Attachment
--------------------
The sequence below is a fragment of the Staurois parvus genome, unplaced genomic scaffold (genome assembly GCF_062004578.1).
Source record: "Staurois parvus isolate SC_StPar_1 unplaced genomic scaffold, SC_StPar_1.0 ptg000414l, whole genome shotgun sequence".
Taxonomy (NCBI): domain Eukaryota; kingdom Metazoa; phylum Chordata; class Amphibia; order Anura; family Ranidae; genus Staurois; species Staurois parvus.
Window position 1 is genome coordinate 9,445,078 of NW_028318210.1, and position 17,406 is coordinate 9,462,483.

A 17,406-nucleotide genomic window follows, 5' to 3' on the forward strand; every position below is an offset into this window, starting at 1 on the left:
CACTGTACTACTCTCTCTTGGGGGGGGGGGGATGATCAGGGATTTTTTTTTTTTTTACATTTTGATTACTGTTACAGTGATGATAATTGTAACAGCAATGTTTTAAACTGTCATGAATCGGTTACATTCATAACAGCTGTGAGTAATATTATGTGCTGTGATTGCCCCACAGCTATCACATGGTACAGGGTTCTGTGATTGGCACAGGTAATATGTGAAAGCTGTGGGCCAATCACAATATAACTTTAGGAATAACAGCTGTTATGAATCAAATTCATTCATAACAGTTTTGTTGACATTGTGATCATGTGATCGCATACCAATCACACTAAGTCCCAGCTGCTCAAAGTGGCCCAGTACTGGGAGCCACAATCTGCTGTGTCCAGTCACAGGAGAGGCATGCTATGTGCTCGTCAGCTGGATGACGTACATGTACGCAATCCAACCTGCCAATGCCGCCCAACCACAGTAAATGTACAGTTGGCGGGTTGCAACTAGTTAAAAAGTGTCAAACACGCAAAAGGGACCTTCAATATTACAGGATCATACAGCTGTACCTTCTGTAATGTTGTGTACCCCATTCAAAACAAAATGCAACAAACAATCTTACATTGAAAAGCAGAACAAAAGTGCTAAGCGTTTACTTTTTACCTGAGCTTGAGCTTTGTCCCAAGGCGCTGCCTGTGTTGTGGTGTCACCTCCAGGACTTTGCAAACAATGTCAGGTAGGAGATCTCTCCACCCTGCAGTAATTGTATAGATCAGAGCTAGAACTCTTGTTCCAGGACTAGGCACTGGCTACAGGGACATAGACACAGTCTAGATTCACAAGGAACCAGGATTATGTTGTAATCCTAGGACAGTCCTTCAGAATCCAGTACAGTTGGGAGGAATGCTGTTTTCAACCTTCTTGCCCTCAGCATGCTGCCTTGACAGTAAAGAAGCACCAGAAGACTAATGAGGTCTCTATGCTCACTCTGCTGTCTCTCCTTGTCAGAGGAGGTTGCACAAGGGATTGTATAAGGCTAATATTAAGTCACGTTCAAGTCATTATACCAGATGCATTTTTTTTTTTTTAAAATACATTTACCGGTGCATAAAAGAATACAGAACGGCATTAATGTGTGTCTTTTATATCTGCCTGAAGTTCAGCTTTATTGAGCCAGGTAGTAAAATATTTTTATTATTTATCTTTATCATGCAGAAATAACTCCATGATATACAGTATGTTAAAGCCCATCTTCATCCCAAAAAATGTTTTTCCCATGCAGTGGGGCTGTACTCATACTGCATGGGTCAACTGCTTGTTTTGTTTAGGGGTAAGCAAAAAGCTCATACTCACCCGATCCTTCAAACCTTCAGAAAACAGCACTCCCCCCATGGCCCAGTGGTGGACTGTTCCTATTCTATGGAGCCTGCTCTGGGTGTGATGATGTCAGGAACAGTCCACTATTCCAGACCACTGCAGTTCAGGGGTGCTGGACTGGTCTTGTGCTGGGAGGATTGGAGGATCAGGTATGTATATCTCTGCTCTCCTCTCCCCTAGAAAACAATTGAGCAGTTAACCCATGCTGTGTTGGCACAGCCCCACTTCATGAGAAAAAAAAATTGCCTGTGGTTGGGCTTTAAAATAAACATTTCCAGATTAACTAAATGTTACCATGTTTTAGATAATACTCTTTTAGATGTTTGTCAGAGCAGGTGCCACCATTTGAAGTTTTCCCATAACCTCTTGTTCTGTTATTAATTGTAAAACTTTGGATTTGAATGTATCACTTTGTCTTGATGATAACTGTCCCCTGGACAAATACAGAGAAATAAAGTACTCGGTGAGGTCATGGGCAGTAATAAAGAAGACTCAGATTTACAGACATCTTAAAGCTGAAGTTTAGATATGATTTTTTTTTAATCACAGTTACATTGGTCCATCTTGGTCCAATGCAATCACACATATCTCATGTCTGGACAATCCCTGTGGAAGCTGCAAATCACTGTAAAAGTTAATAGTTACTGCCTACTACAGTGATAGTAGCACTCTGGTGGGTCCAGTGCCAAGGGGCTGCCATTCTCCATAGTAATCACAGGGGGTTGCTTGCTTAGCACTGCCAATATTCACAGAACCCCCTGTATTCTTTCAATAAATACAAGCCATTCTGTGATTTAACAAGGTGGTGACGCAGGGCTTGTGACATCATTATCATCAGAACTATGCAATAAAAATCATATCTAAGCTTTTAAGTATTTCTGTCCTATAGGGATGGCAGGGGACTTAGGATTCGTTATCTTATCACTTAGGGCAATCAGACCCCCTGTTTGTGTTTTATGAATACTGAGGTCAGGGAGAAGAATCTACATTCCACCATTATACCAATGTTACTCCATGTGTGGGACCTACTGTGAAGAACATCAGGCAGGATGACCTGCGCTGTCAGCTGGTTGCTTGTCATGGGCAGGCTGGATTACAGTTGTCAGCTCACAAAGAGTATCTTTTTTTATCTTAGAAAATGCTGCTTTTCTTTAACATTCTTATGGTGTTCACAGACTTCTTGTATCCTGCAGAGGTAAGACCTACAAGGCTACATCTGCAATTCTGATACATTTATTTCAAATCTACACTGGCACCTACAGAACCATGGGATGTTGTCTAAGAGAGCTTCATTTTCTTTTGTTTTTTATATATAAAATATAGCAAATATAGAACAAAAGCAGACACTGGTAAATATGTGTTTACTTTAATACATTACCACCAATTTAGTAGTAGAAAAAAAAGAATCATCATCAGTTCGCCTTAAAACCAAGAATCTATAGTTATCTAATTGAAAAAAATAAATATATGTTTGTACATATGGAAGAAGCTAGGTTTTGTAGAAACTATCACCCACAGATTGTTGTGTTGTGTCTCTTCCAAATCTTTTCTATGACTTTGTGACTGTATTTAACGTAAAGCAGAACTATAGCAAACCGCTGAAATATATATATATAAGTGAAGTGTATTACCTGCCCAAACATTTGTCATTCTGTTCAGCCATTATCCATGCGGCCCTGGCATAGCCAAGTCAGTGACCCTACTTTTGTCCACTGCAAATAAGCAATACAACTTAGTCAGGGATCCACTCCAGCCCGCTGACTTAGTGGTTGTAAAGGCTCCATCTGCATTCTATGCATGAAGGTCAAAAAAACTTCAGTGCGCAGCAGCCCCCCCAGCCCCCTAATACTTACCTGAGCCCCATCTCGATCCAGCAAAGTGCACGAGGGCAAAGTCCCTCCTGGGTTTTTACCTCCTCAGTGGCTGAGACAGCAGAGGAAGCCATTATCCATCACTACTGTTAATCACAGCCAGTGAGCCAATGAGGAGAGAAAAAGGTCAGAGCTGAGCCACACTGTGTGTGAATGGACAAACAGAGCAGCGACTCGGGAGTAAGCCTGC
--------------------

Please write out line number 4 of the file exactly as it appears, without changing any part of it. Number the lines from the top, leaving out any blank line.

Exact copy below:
Window position 1 is genome coordinate 9,445,078 of NW_028318210.1, and position 17,406 is coordinate 9,462,483.